There was an element of political one-upmanship involved in all this, too, as Wilson’s opposition had recently tried using the Beatles to its own political advantage. Conservative Cabinet Minister William Deedes, in a speech to the City of London Young Conservatives, had portrayed the hard-working, high-aspiring Beatles as exemplars of his party’s ideals.

         “[The Beatles] herald a cultural movement among the young which may become part of the history of our time,” Deedes said. “Something important and heartening is happening here. The young are rejecting some of the sloppy standards of their elders, by which far too much of our output has been governed in recent years…they have discerned dimly that in a world of automation, declining craftsmanship and increased leisure, something of this kind is essential to restore the human instinct to excel at something.”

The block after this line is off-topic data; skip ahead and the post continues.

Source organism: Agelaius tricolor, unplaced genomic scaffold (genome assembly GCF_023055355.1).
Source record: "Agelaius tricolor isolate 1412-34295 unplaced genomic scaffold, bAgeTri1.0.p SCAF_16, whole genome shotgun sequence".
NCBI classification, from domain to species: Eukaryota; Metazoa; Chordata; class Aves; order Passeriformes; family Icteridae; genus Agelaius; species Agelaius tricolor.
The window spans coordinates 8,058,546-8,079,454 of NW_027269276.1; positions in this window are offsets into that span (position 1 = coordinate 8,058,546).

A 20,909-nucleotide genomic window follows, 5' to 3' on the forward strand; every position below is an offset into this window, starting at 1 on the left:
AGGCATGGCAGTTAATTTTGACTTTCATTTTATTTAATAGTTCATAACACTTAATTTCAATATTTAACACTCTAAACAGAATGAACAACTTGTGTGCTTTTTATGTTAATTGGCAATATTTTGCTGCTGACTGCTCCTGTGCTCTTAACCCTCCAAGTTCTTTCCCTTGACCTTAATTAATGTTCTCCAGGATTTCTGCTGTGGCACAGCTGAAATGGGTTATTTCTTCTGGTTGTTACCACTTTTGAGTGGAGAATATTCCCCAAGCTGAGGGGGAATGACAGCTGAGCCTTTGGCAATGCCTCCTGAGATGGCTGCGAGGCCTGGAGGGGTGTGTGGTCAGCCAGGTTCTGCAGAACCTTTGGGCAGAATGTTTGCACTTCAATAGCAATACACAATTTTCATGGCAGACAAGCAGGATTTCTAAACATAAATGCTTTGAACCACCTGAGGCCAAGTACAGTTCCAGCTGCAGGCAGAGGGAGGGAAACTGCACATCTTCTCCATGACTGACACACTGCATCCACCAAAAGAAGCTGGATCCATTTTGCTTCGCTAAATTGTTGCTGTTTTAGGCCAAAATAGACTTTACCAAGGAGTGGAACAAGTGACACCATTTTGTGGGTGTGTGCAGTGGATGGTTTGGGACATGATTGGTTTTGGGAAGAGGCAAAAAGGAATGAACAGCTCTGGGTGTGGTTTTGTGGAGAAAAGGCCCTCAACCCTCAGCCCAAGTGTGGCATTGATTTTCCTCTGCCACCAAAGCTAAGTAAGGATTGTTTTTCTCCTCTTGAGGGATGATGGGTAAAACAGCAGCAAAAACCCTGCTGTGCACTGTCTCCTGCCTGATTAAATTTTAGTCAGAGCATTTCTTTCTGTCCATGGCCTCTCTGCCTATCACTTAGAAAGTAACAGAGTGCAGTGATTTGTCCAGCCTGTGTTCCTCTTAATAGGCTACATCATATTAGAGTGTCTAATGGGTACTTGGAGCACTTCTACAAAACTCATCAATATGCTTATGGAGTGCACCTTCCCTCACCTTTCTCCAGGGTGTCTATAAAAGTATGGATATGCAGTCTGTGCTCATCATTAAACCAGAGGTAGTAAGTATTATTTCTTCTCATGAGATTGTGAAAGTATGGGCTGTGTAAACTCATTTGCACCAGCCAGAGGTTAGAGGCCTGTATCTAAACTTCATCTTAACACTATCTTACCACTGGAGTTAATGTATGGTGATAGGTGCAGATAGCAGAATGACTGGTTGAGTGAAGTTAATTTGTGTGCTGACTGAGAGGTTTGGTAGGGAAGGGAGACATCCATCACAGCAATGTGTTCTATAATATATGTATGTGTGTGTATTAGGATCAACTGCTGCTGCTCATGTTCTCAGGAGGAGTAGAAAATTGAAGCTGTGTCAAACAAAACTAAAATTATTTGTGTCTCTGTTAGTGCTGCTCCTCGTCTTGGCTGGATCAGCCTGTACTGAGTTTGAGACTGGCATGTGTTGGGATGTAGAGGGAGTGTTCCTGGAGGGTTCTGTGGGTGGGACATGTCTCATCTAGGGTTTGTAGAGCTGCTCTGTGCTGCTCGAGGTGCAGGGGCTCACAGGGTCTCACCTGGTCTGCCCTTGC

Even more prominently, Prime Minister Sir Alec Home, noting the Beatles’ immense commercial impact, had recently pronounced the band Britain’s “greatest export” and “a useful contribution to the balance of payments.”

         Such pandering got under the skin of left-wing writer Paul Johnson, who was disgusted by the Tories’ cynical attempts to co-opt Beatlemania. He was also pretty disgusted by the Beatles, themselves.

         In a Feb. 28 New Statesman article titled “The Menace of Beatlism,” Johnson wrote that Beatles had become “an electorally valuable property.” He claimed that “Conservative candidates have been officially advised to mention them whenever possible in their speeches.” And he went on to savagely decry the commercialism and inanity of the Beatles and their audience, as well.